The stock market soared higher Friday, with shares paced to record a three-week loss streak, as investors shrugged off recent comments from Federal Reserve Chair Jerome Powell about more central bank rate hikes in the near future.
The Dow Jones Industrial Average rose 1.1% to over 300 points, while the S&P 500 gained 1.4% and the tech-heavy Nasdaq Composite 1.9%.
Stocks are looking to make up for three straight weeks of losses with more gains on Friday as the Dow is up 1.4% through Thursday, while the S&P 500 has gained more than 2%.
Markets have fluctuated in recent days amid growing expectations that the Federal Reserve will raise interest rates by 75 basis points at its upcoming policy meeting later this month, following similar hikes in June and July.
Powell said in a question-and-answer session with the Cato Institute on Thursday that the central bank remains “strongly committed” to curbing inflation and will continue to aggressively raise interest rates “until the job is done.”
Shares of electronic signature company DocuSign, meanwhile, were up nearly 10% after reporting stronger-than-expected quarterly results, while cloud security firm Zscaler also rose 17% on strong financial results.
Oil prices recovered slightly on Friday after a dip earlier this week amid fears that a global economic downturn could hurt energy demand: the US benchmark West Texas Intermediate rose 3% to trade at $86 a barrel, while the international benchmark Brent-market oil now trades at nearly $92 a barrel.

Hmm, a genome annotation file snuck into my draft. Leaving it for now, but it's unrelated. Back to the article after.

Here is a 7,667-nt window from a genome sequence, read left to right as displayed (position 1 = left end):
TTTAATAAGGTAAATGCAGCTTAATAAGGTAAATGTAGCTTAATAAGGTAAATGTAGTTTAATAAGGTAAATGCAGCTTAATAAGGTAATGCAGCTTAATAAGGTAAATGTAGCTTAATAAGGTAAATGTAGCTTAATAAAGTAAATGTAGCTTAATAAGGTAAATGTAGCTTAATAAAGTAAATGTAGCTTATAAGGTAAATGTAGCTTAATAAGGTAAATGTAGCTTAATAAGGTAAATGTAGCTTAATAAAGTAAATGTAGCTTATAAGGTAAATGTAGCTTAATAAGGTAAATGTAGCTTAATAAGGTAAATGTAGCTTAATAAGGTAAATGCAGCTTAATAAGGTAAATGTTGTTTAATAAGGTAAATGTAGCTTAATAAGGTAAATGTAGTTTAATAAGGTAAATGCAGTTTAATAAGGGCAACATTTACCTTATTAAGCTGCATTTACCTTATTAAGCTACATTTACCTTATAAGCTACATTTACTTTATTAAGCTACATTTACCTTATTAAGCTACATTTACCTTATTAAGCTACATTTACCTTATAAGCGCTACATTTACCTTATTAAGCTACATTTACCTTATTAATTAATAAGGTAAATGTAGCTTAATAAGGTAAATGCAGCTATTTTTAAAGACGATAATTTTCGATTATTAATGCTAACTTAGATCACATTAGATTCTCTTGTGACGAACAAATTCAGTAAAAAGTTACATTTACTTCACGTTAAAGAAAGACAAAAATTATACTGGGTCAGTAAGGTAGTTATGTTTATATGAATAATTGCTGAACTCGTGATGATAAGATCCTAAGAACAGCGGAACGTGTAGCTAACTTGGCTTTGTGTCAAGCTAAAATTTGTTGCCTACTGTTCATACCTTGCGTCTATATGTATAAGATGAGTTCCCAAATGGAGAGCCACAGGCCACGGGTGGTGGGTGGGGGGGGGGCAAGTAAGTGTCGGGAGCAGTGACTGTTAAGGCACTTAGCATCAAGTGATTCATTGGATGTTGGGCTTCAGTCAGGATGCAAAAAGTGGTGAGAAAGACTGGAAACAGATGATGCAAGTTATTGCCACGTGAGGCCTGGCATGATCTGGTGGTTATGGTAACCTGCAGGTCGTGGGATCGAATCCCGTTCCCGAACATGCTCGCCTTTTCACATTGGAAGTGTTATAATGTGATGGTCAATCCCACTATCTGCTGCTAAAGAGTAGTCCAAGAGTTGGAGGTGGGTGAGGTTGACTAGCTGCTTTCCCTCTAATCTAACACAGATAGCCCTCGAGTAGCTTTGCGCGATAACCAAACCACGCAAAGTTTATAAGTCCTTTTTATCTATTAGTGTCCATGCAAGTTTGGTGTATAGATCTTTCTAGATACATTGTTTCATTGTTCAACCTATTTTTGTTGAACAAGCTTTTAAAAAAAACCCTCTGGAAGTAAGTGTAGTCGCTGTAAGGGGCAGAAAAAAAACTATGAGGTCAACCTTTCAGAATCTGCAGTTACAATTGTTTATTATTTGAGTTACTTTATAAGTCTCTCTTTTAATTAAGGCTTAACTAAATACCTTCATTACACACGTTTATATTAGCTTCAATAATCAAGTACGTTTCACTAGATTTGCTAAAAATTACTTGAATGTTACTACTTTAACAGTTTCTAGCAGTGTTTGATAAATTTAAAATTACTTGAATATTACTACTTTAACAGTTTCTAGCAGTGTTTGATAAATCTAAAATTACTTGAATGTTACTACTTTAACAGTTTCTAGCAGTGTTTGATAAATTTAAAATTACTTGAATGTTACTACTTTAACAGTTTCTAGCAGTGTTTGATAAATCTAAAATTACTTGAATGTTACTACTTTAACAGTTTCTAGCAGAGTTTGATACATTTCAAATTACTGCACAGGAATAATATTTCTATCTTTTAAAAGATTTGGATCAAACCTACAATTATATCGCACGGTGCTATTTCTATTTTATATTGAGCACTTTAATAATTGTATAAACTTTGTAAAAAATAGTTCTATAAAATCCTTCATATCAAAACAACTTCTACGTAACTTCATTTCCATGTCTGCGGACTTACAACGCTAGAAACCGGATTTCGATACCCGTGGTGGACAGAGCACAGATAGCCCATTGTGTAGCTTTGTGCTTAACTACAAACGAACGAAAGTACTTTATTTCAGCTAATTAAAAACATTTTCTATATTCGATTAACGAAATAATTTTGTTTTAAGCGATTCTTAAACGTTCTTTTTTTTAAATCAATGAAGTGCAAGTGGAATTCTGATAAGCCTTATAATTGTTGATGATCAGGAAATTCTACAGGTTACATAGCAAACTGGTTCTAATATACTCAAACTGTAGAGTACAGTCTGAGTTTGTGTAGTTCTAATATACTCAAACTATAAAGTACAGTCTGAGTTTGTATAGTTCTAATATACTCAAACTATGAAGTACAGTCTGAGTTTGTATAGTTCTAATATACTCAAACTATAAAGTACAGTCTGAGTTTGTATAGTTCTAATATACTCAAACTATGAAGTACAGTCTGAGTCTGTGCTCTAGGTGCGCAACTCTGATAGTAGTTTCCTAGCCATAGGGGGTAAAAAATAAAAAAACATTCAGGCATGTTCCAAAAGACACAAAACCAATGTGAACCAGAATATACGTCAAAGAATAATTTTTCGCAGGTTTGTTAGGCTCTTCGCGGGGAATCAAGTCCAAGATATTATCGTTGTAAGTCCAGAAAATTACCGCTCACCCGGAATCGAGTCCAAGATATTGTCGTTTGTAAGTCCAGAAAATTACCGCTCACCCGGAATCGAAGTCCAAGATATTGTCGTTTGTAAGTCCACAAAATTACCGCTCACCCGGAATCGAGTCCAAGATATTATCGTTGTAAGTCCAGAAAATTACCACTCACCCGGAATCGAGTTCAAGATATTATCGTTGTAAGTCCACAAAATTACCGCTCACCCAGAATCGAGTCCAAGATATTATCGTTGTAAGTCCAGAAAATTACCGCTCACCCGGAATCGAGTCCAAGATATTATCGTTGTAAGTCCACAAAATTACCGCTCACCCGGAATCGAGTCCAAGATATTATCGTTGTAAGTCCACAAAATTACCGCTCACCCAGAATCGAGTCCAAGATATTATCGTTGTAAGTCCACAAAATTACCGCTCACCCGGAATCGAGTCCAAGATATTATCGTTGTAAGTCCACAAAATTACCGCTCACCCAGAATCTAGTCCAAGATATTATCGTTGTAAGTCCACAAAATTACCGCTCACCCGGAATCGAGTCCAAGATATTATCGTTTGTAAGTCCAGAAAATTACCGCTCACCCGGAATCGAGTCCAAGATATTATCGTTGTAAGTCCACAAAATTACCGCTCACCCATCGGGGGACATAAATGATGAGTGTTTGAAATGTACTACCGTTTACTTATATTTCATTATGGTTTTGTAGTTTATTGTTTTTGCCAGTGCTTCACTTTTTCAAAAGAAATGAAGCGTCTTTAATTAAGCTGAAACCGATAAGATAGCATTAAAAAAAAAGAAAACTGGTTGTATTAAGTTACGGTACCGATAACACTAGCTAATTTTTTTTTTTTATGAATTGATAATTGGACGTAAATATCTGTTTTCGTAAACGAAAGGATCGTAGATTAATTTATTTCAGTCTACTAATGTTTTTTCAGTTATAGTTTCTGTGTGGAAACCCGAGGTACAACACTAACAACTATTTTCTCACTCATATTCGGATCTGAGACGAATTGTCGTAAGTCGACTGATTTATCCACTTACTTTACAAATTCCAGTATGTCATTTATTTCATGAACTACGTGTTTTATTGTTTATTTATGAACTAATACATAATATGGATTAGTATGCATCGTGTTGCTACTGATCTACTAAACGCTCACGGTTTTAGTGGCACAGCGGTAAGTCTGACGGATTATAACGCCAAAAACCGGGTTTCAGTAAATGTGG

Stocks will “continue to track according to the Fed and domestic inflation, and both are moving in the right direction,” said Adam Crisafulli, founder of Vital Knowledge. “It’s critical not to get caught up in the day-to-day noise when it comes to the Fed,” he describes, adding that while a Fed pivot is unlikely to get there anytime soon, the central bank could speed up its interest rate. may delay-walking campaign later this year.
What to pay attention to:
Scott Minard, Guggenheim Partners’ global chief of investment strategy, predicts that a major market sell-off is still just around the corner. “This is seasonally the worst time of the year,” he told CNBC on Thursday, adding that the bear market is still “intact” even though investors are “ignoring” the challenging macroeconomic environment. Minard predicts that the S&P 500 will fall 20% from current levels in mid-October.
Stocks rise even after Powell reiterates that the Fed will continue to raise interest rates (Forbes)
Oil prices hit seven-month lows on fears of recession on demand (Forbes)
Dow falls close to 200 points as ‘gloomy’ investors brace for higher interest rates (Forbes)
The stock market summer rally is over and investors should prepare for a rough September (Forbes)